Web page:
sity of Chicago School Mathematics
Project, the National Council of Teach-
ers of Mathematics New Goals and state
curriculum guidelines.
Rather than having students memo-

rize rules and equations, Everyday
Math emphasizes problem solving,
independent thinking and applying
math concepts to everyday life. It in-
troduces algebra, geometry and trig0-
nometry into all grade levels "so that
youngsters develop an ability to thik
mathematically at a younger age;"
Williams said.
The handbook explains the program
and provides examples of its coi-
cepts. It gives detailed steps showing
how those concepts are taught and
what materials are used. The han4-
book includes suggestions for math
games and has an extensive glossary
of terms.
The concepts aren't all that different
from what parents learned years ago,
but the terms and methods of teaching
are, said Carol Hermann, Troy's K-12
mathematics coordinator.
"The feedback I've gotten so far on
the book is that parents seem pleased,"
she said.
Maurine Dailey, who has two sons in
elementary school, said the book is ter-
rific.
"It clarifies things. Now it's all here
in black and white," Dailey said.
Sprague said the manual encourages
parents to get involved.
"It will help parents understand a
little bit more and make them feel more
a part of what's going on in thdir
children's lives."

r
el
re
'4
rst

WALKER VAN DYKE/Daily
Joe Fitzsimmons, a Republican hopeful running for the U.S.
Congress, addressed the University's chapter of the College
Republicans on Friday night. A local business executive,
Fitzsimmons is running on a program of economic growth.
"Students generally need to understand that Democrats,
as far as timing goes, are concerning themselves with the
short run. Mr. Fitzsimmons' ideas are definitely looking
at the long run," said LSA first-year student Evan Knott.
Knott said that Fitzsimmons' solu-
tions to economic problems like the
federal deficit showed this long-run per-
S spective.
nee ut "Students are paying hundreds of
thousands of dollars to come heredand
Id that they want a job when they come out,
and his ideas will help create that envi-
s. as far ronment (ofjob availability)," said LSA
goes, Fitzsimmons commented on his ties
to the University, noting that he once
rimn taught in the School of Information.
Three of his five children attended the
RS thUniversity as well
Fitzsimmons will face Rivers in the
run., general election this fall for the 13th
- Evan Knott District House seat. The district includes
Ann Arbor, Ypsilanti and several other
t-year student Detroit suburbs.
The College Republicans sponsored
the event as part of College Republicans Week. Other events
last week included a talk with Scott Sherman, the deputy
political director for the Ronna Romney campaign for the
U.S. Senate, a group roundtable discussion on current issues,
and elections for next term's College Republican cabinet.

1 ThePsychology Peer Advisors Present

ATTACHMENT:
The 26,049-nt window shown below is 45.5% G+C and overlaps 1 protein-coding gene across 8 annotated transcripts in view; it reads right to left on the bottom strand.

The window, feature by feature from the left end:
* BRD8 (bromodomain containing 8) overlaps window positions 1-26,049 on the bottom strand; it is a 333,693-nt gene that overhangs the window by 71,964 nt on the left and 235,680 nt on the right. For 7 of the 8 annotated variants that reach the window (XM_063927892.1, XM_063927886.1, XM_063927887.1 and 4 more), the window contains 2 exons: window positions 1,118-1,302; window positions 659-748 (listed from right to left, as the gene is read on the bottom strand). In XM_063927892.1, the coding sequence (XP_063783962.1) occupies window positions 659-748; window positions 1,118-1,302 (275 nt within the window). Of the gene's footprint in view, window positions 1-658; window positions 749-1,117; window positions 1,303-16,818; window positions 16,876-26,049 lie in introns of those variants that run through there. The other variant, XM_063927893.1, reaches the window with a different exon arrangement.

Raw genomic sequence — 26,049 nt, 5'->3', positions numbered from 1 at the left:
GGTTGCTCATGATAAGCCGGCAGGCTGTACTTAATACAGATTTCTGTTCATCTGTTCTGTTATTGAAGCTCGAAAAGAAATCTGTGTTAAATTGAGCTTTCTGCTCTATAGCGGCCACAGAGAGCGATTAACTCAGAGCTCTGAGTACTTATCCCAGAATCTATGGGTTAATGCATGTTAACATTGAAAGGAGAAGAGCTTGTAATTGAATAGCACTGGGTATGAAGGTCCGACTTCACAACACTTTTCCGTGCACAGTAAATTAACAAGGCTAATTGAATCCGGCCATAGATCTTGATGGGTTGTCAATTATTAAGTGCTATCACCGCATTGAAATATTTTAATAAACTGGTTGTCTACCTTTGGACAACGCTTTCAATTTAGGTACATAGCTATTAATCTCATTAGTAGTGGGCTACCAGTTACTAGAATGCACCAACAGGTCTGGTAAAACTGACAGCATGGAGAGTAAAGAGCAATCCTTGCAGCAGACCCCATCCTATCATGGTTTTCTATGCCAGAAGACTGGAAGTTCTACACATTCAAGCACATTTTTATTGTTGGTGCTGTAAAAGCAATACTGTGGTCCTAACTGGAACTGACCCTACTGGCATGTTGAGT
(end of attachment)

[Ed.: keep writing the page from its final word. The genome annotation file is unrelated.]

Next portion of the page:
FOCUS GROUPS
Winter 1996
OPPORTUNITIES IN PSYCHOLOGY
Summer Offerings, Including Volunteer Work and Research
Tuesday, March 26 7:00-9:00 pm, 4th Floor Terrace, East Hal**
-Refreshments will be served at all events. -Faculty members and graduate
students will be available to answer your questions and discuss these issues.'
-RSVP to the Peer Advising Office Room 1346 East Engineering at 747-3711
ALL ARE WELCOME!!
**Enter East Hall by the main Church St. entrance. Take the elevator to
the 3rd floor. When exiting the elevator, turn left around the corner to the
first Exit door. Take the stairs to the 4th floor. Peer Advisors will be
available to direct you to the terrace.
great scores...
Law School usiness School
Denta School
Graduate Schoo Medical School

M~ U~

4
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irr ir iwrf r t iii: t(rr tiir

What's happening in Ann Arbor today

GROUP MEETINGS
Q Alliance for the Mentally 11l of
Washtenaw County, 994-6611,
St. Clare's Episcopal Chruch,
2309 Packard, 7:30 p.m.
Q Burning Bush Campus Ministry,
930-0621, Michigan Union,
Watts Room, 1st Floor, 7-8:15
p m.
Q Nlnjitsu Club, beginners wel-
come. 332-8912, Intramural

International, Angell Hall, Room
G-144, 7 p.m.
0 "Celebrating Change: Creative
Student Presentations," spon-
sored by SERVE Week, Michigan
Union, Kuenzel Room, 7 p.m.
J "Hidden Children," film screening
and discussion, sponsored by
Hillel, Hillel, 1429 Hill Street, 7
p.m.
Q "How to Come Out to Your Par-
ents," sponsored by PFLAG and

sored by Hillel, Hillel, 1429 Hill
Street, by appointment, 769-0500
STUDENT SERVICES
Q Campus Information Centers, Michi-
gan Union and Pierpont Commons,
763-INFO, info@umich.edu,
UM*Events on GOpherBLUE, and
http://www.umich.edu/~info on
the World Wide Web
Q English Composition Board Peer
Tutoring, 741-8958, Mason Hall,

PARTIES
Continued from Page 1A
to be said about experience," said Olga
Savic, Students' Party vice presidential
candidate.
However, even some in MSA say the
independents best represent students.
"It would be beneficial to the student
body to have them communicating with
the administration, because they're on
the same level with the students," said
LSA Rep. Andrew Marcus, a Michigan
Party member.
Students' Party presidential candidate
Jonathan Freeman noted that "all the big
parties at one time were small parties."

I